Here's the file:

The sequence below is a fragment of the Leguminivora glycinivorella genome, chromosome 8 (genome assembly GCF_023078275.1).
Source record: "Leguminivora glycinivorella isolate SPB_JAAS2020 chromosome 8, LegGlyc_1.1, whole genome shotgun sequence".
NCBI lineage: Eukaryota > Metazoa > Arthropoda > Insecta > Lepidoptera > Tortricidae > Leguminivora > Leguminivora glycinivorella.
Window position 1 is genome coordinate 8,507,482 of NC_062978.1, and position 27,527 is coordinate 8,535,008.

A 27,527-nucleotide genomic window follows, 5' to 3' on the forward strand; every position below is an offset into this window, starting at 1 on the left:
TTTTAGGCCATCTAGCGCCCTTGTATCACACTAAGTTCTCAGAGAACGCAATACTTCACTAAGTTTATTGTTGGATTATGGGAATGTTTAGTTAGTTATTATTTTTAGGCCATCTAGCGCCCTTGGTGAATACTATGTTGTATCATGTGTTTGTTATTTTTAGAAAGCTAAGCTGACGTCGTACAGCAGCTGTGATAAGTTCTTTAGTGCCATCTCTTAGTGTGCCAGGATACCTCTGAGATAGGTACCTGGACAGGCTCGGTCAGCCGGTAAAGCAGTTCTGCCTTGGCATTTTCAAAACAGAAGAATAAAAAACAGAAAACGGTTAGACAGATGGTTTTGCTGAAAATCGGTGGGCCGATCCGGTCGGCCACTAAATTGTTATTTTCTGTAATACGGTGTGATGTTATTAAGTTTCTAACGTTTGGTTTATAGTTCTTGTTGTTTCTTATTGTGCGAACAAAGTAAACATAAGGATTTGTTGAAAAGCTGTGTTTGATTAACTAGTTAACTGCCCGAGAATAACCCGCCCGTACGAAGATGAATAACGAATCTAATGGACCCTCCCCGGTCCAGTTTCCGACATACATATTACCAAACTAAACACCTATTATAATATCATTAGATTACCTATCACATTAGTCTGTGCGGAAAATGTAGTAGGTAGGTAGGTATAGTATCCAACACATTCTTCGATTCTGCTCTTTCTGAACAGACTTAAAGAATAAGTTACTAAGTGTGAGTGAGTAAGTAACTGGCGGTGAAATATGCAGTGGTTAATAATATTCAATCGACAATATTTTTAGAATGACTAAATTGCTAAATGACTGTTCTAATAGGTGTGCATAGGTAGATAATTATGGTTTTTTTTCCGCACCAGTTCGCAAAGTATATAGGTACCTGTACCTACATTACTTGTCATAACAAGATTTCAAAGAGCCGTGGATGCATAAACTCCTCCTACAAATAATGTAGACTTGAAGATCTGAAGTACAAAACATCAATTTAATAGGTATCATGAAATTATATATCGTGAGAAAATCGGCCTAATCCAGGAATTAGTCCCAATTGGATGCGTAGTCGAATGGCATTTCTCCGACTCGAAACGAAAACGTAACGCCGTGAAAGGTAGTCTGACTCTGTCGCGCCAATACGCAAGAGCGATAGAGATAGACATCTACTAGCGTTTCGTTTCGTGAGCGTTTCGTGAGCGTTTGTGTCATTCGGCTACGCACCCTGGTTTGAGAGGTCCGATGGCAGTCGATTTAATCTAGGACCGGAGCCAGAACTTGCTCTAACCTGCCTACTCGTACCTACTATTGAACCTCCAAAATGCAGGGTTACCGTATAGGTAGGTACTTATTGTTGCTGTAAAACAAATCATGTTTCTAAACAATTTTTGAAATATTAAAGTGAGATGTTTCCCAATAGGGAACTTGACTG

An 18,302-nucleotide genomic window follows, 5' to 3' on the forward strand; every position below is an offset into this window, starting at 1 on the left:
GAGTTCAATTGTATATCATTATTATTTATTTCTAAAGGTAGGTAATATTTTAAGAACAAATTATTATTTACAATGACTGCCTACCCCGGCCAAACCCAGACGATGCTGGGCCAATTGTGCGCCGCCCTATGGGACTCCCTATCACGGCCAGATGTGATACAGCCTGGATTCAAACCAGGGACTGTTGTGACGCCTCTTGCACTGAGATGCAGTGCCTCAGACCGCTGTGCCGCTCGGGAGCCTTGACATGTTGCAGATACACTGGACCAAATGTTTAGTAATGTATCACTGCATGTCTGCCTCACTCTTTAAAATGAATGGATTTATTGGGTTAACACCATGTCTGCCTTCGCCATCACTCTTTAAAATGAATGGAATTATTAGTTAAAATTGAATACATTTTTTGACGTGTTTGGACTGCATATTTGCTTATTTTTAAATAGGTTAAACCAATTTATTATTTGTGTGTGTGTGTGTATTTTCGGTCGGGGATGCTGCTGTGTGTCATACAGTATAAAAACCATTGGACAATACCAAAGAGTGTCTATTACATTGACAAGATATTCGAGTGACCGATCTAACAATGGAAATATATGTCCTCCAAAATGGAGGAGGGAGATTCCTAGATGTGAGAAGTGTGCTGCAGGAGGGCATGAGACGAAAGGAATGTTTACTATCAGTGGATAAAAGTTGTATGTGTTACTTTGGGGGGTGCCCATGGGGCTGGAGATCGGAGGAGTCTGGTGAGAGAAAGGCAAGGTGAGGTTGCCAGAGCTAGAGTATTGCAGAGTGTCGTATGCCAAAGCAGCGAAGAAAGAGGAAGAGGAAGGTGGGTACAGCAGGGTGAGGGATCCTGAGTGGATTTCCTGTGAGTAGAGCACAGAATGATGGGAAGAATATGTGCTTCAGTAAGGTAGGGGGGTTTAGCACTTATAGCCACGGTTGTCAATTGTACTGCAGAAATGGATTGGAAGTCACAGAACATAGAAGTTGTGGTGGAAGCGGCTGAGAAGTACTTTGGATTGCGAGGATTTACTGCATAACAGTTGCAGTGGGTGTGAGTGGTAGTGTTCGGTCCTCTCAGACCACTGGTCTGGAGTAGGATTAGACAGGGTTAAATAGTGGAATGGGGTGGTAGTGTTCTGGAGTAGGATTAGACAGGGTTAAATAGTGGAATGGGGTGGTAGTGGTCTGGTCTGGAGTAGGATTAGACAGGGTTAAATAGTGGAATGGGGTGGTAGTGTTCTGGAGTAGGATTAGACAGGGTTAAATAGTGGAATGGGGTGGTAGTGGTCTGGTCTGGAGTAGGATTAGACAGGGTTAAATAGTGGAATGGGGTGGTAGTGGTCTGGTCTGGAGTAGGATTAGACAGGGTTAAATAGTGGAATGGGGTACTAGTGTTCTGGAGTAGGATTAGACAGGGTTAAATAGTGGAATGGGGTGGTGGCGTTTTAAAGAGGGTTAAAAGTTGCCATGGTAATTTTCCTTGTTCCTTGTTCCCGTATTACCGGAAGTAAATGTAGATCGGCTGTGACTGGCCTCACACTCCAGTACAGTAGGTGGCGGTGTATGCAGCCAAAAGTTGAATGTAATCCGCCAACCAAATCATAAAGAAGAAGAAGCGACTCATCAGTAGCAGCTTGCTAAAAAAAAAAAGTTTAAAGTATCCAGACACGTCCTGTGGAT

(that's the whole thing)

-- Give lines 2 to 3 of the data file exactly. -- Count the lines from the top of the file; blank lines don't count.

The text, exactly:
Source record: "Leguminivora glycinivorella isolate SPB_JAAS2020 chromosome 8, LegGlyc_1.1, whole genome shotgun sequence".
NCBI lineage: Eukaryota > Metazoa > Arthropoda > Insecta > Lepidoptera > Tortricidae > Leguminivora > Leguminivora glycinivorella.